First Lady Tonette Walker

First lady launches statewide tour on trauma care

By: Tiffany Yapp and Lysée Mitri, WKOW Madison, April 19, 2012
Thursday, April 19, 2012

Wisconsin's first lady helped launch a statewide tour Thursday, focused on a new way to get state help to children and families who've had a traumatic experience in their lives.

Tonette Walker participated in the first of six listening sessions she hopes will help the state learn how to better recognize, understand and address problems created by traumatic stress.

Media was not allowed into the listening session, but WKOW talked to those involved afterwards, including a woman who suffered from abuse as a child and couldn't get the services she needed here in Wisconsin who is now working to make sure others can find what they need.

"It healed my world," said Paula Verrett.

She is talking about "trauma-informed care."

The idea is to support and respect survivors instead of re-traumatizing and stigmatizing them with labels and diagnoses.

"Trauma-informed care… It's hard. It's asking people to shift from saying, ‘What's wrong with you? What's your diagnosis? Why do you behave the way you do?' to focusing on what might have happened in your past and how does that impact who you are today?" said Elizabeth Hudson, a trauma-informed care consultant with the University of Wisconsin School of Medicine and Public Health.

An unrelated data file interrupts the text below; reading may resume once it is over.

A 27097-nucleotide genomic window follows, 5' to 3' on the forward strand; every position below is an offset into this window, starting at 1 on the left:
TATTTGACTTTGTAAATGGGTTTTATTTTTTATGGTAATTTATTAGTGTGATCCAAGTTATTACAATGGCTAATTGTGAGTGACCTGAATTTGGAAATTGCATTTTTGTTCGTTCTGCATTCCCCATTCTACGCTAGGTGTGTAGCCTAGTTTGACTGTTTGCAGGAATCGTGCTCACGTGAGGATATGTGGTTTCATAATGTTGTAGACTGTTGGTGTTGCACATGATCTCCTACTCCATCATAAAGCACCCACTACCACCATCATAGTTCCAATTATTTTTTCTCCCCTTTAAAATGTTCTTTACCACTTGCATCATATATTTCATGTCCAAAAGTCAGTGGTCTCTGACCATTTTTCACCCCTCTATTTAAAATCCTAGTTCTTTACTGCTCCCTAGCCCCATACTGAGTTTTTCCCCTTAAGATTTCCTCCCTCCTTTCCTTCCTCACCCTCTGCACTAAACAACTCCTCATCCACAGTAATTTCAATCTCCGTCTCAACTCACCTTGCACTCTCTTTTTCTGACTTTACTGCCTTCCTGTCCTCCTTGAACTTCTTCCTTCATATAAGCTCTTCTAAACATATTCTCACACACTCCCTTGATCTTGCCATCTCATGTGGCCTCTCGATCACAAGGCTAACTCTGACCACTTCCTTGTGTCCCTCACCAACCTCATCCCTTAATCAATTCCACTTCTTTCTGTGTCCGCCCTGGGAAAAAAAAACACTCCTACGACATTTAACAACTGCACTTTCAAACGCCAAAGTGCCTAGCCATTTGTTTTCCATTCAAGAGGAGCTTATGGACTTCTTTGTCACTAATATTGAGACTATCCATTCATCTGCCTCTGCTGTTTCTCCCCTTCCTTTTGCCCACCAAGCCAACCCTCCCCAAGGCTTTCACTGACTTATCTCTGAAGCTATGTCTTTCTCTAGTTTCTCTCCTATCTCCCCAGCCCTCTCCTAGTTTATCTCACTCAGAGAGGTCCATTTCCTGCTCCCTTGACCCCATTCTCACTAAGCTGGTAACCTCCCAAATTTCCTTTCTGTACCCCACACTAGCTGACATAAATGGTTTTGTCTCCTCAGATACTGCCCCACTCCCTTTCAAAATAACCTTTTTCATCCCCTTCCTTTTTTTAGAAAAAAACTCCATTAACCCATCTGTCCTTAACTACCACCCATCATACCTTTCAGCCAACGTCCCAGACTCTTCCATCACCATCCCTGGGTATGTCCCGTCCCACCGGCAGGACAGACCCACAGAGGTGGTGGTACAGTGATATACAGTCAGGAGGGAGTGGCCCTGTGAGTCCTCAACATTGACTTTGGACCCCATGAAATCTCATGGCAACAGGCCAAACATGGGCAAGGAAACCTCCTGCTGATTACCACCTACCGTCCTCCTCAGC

"I grew up in a traumatic environment. My father was addicted to alcohol. There was a lot of abuse that happened around that," Verrett said.

She said she was two years old when the physical abuse started.

"I left the state of Wisconsin to find a treatment program that would help me because I couldn't find the program I needed here," she said.

Now she's working to make sure others don't have to do the same.

First lady Tonette Walker is also on board.

She started in Madison with the first session of her statewide tour on the issue.

"Trauma-informed care really spans every department. It's just not foster care, not the welfare system... even corrections could use help with how they treat children that have experienced trauma," she said.

Verrett said her outlook on life shifted when she got the help she needed.

"There are people out there who care. There is safety and people can heal and if something bad happens to me, I can handle it. And that I'm a good person and that I deserve to be treated better," Verrett said.

The first lady has five other listening sessions planned to meet with health and human services providers. That includes stops in La Crosse, Milwaukee and Waukesha.

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